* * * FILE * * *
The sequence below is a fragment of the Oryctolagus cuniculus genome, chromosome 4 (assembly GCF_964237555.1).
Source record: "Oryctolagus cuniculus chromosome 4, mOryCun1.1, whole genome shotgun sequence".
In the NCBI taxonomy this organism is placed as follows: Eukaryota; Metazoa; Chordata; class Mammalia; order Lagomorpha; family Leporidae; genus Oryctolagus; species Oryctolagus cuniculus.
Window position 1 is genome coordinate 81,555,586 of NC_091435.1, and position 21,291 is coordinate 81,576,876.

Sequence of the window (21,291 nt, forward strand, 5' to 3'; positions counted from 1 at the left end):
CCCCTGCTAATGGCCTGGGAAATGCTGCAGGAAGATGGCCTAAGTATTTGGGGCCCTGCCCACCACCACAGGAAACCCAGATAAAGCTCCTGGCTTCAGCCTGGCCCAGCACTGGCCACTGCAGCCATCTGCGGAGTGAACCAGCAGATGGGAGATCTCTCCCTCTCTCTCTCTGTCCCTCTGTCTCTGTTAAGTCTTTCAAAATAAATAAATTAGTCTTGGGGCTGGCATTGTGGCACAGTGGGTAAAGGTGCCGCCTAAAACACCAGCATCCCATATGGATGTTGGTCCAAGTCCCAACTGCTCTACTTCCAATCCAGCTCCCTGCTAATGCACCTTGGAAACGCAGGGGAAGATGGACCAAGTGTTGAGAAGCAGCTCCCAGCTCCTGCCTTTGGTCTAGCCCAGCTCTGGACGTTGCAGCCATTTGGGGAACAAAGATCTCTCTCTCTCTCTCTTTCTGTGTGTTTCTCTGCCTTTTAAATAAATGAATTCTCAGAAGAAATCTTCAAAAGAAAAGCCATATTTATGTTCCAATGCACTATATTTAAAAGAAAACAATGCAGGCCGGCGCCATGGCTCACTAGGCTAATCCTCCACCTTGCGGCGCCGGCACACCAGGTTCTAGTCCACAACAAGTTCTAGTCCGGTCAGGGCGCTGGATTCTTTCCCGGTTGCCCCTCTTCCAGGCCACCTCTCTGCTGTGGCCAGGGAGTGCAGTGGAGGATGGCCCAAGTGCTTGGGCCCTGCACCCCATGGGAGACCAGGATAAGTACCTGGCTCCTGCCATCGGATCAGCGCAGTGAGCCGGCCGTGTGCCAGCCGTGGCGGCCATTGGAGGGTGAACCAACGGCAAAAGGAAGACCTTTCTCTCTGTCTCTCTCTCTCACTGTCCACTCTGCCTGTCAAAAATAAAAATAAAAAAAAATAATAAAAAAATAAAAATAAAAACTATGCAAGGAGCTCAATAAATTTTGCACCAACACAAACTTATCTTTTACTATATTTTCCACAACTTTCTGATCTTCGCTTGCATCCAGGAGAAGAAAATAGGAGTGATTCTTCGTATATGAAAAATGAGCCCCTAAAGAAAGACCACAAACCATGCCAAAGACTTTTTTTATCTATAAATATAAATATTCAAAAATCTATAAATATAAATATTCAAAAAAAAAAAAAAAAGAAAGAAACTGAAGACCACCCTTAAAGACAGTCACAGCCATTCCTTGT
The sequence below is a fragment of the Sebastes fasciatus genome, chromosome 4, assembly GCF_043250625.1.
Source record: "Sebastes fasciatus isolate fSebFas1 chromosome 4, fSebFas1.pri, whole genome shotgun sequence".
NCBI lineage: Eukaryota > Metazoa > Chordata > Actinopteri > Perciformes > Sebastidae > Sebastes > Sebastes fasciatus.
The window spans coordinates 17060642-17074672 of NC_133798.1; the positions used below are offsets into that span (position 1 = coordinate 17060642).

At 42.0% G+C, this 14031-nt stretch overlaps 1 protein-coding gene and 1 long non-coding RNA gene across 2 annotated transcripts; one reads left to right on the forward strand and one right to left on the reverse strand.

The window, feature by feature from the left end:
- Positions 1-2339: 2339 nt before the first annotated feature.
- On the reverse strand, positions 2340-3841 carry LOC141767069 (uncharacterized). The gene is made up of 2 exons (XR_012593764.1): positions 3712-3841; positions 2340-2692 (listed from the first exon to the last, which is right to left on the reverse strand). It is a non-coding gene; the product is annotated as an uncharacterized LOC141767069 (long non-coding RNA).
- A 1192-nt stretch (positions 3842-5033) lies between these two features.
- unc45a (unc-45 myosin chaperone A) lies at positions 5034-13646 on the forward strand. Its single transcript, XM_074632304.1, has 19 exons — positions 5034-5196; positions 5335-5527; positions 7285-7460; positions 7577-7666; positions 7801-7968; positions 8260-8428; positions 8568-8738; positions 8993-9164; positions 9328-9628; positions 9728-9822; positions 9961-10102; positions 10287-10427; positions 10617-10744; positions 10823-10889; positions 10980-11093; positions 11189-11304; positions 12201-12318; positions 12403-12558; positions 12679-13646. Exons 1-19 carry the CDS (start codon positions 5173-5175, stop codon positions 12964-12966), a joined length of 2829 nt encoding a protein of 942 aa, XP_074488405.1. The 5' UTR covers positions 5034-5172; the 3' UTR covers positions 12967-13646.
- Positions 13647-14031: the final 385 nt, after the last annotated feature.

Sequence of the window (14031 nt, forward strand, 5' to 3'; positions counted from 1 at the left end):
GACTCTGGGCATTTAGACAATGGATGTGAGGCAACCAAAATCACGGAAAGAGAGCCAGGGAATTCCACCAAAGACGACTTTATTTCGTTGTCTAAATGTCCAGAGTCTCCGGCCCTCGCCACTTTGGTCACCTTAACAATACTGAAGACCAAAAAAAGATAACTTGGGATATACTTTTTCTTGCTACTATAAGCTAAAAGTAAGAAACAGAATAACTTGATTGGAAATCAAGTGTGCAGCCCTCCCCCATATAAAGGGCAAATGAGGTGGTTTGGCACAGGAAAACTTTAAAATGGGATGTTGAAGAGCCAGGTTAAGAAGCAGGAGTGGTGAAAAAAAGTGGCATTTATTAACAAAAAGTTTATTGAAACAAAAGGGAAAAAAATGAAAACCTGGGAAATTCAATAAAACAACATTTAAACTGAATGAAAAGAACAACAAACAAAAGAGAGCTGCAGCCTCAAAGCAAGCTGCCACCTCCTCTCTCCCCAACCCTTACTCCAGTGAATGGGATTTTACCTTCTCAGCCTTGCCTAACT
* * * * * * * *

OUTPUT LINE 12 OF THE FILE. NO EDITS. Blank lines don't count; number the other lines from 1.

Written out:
The window, feature by feature from the left end: